The tragic collision that took the lives of two members of our community and injured two others shook us to our core. The lives of three generations of one family were irrevocably, horribly altered. An entire community is in mourning. The news media has often labelled this incident as an "accident," an oft-used but imprecise word that unintentionally adds insult to the injury that our community has already endured. This was a collision, with actors, causality and agency; it was a collision that we can learn from and prevent.
While we all reach to assign blame, its important to remember our own role in this tragedy. We know that speed kills no matter who is at the wheel, yet part of the sad truth is that we too often prioritize the quick movement of vehicles over the safe movement of citizens. Over-wide roadways, excessive in-city speeds, community resistance to common-sense safety improvements and the media's repetition of an ideologically-driven "war on cars" narrative: these all indict a system that failed the Ulriksen-Schulte family and thousands like them every year.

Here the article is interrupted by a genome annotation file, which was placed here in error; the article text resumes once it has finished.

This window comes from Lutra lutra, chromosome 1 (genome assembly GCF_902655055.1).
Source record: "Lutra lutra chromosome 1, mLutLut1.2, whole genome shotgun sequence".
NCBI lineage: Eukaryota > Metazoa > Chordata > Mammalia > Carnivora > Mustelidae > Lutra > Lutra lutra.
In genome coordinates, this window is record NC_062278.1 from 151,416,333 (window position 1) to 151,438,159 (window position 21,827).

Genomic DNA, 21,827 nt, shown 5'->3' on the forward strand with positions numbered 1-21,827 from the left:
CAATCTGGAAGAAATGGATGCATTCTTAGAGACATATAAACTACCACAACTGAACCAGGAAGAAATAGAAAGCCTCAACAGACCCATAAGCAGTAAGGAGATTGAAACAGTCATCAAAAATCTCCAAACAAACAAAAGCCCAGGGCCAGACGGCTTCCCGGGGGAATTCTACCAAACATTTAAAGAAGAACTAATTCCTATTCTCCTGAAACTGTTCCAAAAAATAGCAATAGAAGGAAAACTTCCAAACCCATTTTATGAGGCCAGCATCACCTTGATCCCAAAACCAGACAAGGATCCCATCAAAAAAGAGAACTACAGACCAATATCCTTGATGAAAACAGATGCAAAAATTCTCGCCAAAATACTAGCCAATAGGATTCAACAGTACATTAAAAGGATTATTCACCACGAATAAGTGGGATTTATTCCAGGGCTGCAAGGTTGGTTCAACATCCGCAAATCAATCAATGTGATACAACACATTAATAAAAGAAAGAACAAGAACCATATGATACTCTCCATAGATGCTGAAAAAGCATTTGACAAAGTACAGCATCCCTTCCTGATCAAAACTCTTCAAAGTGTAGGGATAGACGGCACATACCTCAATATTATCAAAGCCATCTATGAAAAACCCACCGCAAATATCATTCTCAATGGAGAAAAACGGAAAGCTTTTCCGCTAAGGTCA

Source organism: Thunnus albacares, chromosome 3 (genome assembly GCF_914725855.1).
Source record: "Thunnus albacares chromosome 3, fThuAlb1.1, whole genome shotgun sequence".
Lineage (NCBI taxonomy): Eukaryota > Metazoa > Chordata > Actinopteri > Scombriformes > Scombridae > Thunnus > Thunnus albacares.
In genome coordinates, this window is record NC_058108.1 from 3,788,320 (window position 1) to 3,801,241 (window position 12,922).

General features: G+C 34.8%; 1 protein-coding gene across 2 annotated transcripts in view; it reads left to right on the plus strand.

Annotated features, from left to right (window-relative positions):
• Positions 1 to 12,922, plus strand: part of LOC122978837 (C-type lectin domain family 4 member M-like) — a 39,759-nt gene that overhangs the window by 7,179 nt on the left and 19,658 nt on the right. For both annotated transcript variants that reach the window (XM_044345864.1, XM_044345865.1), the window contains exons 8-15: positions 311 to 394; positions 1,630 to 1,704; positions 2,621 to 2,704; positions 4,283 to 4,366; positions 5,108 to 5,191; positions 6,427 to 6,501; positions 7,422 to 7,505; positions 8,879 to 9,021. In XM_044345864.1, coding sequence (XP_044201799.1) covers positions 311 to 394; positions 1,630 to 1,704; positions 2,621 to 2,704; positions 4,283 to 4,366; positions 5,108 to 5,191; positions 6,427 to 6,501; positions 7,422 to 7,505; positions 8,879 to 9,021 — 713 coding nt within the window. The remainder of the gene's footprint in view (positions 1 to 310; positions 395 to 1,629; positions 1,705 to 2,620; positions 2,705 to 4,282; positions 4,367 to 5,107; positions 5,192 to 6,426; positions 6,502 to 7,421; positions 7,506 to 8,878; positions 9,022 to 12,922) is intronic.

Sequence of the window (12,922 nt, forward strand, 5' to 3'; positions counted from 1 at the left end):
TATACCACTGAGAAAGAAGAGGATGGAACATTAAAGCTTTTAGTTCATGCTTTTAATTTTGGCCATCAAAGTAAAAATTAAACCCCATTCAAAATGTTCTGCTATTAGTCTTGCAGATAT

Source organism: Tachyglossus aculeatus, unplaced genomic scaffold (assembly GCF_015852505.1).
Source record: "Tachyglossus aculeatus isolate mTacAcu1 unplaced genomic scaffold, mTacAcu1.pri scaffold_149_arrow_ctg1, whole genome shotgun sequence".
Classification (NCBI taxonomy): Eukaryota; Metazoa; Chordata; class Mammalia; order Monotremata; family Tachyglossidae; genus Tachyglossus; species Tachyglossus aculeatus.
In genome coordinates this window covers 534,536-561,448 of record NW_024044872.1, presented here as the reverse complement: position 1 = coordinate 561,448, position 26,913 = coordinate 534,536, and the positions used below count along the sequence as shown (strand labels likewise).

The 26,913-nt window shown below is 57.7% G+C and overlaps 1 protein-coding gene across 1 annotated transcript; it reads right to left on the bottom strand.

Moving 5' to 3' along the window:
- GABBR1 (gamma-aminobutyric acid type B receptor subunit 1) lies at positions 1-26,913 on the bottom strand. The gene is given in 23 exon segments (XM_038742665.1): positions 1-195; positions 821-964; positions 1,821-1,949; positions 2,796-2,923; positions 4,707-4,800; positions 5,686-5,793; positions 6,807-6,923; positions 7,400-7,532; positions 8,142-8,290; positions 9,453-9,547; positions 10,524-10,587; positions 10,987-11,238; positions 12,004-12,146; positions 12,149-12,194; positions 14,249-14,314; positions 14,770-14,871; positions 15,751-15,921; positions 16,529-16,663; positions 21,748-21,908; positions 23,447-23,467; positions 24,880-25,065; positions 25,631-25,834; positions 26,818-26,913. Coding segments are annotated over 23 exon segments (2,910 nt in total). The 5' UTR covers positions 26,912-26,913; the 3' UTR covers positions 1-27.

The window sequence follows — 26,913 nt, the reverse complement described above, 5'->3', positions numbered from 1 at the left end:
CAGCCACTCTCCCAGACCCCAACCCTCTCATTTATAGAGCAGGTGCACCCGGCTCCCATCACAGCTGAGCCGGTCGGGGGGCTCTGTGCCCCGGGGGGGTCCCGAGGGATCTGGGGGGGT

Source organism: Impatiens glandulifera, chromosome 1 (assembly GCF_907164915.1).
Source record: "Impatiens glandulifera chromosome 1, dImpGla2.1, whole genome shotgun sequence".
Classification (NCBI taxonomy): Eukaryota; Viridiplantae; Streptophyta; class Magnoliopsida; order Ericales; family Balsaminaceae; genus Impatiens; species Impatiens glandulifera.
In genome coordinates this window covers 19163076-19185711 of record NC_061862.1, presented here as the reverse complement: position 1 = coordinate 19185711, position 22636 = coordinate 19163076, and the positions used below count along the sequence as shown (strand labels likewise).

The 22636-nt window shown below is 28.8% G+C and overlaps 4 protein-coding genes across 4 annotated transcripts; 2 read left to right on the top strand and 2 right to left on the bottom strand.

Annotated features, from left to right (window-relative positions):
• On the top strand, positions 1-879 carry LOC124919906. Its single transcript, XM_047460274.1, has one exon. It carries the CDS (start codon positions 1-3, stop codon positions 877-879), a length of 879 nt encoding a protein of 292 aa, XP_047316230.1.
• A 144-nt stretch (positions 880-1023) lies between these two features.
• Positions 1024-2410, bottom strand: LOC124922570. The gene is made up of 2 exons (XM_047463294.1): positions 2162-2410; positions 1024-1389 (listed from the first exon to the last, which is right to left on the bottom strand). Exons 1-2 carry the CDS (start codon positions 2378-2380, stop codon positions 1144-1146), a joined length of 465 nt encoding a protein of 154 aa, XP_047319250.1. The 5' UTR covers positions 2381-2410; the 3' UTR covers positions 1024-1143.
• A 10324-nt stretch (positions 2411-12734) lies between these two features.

Words matter and we hope that in editorial rooms around the Sound they are reconsidering the use of accident in describing these preventable tragedies.